Over the past eight years Steve's been contributing to the show from Beijing
One of the longest running alternative music shows in the history of UK radio celebrates its 25th anniversary on 16 September 2009.
On the Wire began way back when there was no such thing as 'dance' music.
Hip-hop was confined to New York City and LA and the UK was in the grip of the New Romantics.
Smashy and Nicey still ruled at fab FM and the London dance mafia were still with their mums shopping for shell suits.
Many bands and performers, who were to become musical legends, passed through the show including U2, REM, The Smiths, Depeche Mode and Joy Division - but of late On the Wire has taken a more relaxed view of the music scene and is as likely to play pre-war hillbilly music as much as experimental dance or dub.
Broadcast on BBC Radio Lancashire, On the Wire will have a month-long birthday bash with an extravaganza of specially extended shows and guests from both Lancashire and across the globe.
Once dubbed 'a unique BBC product' On The Wire has been produced and presented by Steve Barker for the past quarter of a century.
Over the past eight years Steve has been contributing to the show from Beijing where he works for the British Council, popping back every now and then to caress the equipment in the BBC Radio Lancashire's Blackburn based studio he has known and loved for years.
Steve says: "The amazing thing about going all these years is that some people have listened all the way through and others have rediscovered the show after many years 'in the wilderness', it's been a real privilege for me and the rest of the On the Wire team to be able to run a freeform radio show within the hallowed studios of the BBC."
His first guest on 16 September 1984 was Adrian Sherwood, who provided its now legendary theme tune, and collaborator Keith Le Blanc, who had earlier launched the hip hop classic Malcolm X on the world via Tommy Boy. The week after it was Depeche Mode and things went on from there.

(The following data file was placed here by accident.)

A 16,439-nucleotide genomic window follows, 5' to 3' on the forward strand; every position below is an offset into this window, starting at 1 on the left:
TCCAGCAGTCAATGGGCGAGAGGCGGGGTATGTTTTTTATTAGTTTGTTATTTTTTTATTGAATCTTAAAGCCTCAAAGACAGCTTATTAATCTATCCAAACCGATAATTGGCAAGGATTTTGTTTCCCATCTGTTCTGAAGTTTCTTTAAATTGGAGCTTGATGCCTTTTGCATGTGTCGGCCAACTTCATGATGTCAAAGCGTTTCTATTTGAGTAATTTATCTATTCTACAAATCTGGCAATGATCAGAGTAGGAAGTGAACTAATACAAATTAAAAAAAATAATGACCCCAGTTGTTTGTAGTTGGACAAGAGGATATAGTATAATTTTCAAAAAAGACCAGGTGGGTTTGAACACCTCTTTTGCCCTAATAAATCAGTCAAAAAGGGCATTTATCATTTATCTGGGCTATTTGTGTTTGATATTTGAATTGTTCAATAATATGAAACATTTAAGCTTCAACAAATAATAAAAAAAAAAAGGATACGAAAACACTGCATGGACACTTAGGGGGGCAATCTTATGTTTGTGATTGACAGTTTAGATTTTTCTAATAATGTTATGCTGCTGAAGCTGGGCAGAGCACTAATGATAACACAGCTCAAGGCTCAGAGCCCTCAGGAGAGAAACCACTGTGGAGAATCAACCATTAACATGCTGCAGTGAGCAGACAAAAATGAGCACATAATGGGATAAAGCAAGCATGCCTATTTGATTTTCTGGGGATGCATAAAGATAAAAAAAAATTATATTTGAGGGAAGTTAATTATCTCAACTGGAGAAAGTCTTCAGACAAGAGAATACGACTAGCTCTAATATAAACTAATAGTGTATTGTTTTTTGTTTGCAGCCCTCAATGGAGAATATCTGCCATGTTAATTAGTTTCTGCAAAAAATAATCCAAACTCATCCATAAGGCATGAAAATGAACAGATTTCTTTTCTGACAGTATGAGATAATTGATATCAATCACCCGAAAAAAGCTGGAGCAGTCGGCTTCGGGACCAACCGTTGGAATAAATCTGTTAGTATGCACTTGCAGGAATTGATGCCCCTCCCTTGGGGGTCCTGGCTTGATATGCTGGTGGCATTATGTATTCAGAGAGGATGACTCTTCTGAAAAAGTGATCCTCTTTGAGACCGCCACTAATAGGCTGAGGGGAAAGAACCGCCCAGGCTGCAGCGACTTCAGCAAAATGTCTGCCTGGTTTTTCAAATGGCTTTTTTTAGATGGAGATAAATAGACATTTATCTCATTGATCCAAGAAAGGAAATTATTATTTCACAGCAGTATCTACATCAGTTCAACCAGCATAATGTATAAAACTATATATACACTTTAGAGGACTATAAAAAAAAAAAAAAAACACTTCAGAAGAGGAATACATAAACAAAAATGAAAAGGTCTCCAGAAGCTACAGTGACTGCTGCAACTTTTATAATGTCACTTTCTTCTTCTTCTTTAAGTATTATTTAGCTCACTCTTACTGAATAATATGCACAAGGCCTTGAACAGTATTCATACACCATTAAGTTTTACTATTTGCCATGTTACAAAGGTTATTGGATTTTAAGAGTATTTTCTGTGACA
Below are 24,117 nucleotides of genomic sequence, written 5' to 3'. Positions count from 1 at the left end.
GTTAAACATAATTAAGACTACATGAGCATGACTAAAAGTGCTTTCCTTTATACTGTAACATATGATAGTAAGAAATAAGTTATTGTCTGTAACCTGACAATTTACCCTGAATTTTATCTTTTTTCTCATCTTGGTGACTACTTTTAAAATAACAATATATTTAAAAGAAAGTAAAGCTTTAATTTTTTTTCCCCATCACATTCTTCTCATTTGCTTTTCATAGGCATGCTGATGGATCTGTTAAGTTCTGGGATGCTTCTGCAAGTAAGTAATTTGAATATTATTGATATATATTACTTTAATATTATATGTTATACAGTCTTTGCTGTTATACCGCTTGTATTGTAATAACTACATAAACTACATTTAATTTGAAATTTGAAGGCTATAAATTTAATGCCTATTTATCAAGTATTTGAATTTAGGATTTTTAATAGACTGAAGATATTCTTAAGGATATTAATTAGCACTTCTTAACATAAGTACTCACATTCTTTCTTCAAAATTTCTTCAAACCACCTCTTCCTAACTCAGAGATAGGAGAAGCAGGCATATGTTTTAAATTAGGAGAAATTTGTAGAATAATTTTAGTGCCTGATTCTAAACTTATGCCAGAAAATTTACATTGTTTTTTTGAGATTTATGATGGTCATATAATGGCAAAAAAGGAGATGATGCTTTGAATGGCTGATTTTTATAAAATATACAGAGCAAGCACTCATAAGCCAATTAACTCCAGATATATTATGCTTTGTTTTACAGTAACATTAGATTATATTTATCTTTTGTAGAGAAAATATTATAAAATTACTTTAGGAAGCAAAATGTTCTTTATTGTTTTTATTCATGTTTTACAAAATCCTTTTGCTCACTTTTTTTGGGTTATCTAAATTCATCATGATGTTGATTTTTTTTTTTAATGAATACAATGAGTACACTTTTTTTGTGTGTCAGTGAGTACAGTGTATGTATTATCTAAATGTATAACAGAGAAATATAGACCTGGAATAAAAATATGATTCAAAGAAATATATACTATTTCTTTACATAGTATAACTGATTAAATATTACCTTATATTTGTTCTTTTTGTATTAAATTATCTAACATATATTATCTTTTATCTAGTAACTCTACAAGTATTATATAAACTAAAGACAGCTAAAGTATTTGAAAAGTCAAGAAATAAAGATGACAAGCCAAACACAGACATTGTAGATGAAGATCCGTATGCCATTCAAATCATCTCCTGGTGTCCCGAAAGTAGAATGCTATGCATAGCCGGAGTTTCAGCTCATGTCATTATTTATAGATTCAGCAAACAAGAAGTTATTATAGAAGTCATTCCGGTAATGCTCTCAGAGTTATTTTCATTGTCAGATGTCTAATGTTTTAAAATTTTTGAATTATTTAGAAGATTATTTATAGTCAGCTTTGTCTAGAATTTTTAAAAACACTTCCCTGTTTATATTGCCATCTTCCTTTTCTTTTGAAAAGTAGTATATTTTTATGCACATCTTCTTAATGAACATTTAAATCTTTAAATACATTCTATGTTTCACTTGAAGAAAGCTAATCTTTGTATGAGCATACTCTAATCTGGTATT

Guests coming up to celebrate the anniversary include Ashley Beedle
On the Wire slowly built a reputation throughout the 80s, reaching far beyond Lancashire and the North West. Since the advent of the internet it has built up a world wide audience with its eclectic and sometimes madcap mix of music.
It also expanded its reach beyond the airwaves releasing a compilation CD Bugs on the Wire, putting the punk rock band The Fall on for free at Clitheroe Castle when 2,500 people and one policeman turned up, and hosting a Christmas party at the Ritz in Manchester, which included Sherwood with Gary Clail, 808 state, A Guy Called Gerald, Little Annie and a heavily pregnant Neneh Cherry.
Strength to strength
The programme also gave first radio plays in the UK for 808 State's 'Pacific State' and A Guy Called Gerald's 'Voodoo Ray'.
Throughout the 90s OTW (as it is affectionately known) went from strength to strength and it now reaches listeners around the world. Celebrations to mark its birthday will feature friends and collaborators from the past 25 years from Detroit and Seattle to Beijing and Blackburn.
Guests will include Steinski (aka Steve Stein) the hip hop producer who achieved notoriety in the 80s with collaborator Double Dee for a series of underground hip hop sample based collages known as the Lessons; Ashley Beedle who introduced house music to the Notting Hill Carnival and founded the Black Science Orchestra and The Ballistic Brothers; and Pete Holdsworth from the world's premier reggae revival label Pressure Sounds based in the UK and Japan, plus top UK DJs Kode9 and DJ Pinch.
You can get in touch with Steve, and view his latest playlist through his
presenter profile page.
On The Wire is on BBC Radio Lancashire's FM frequencies, 95.5, 103.9 and 104.5 on Saturday evenings at 10pm or on the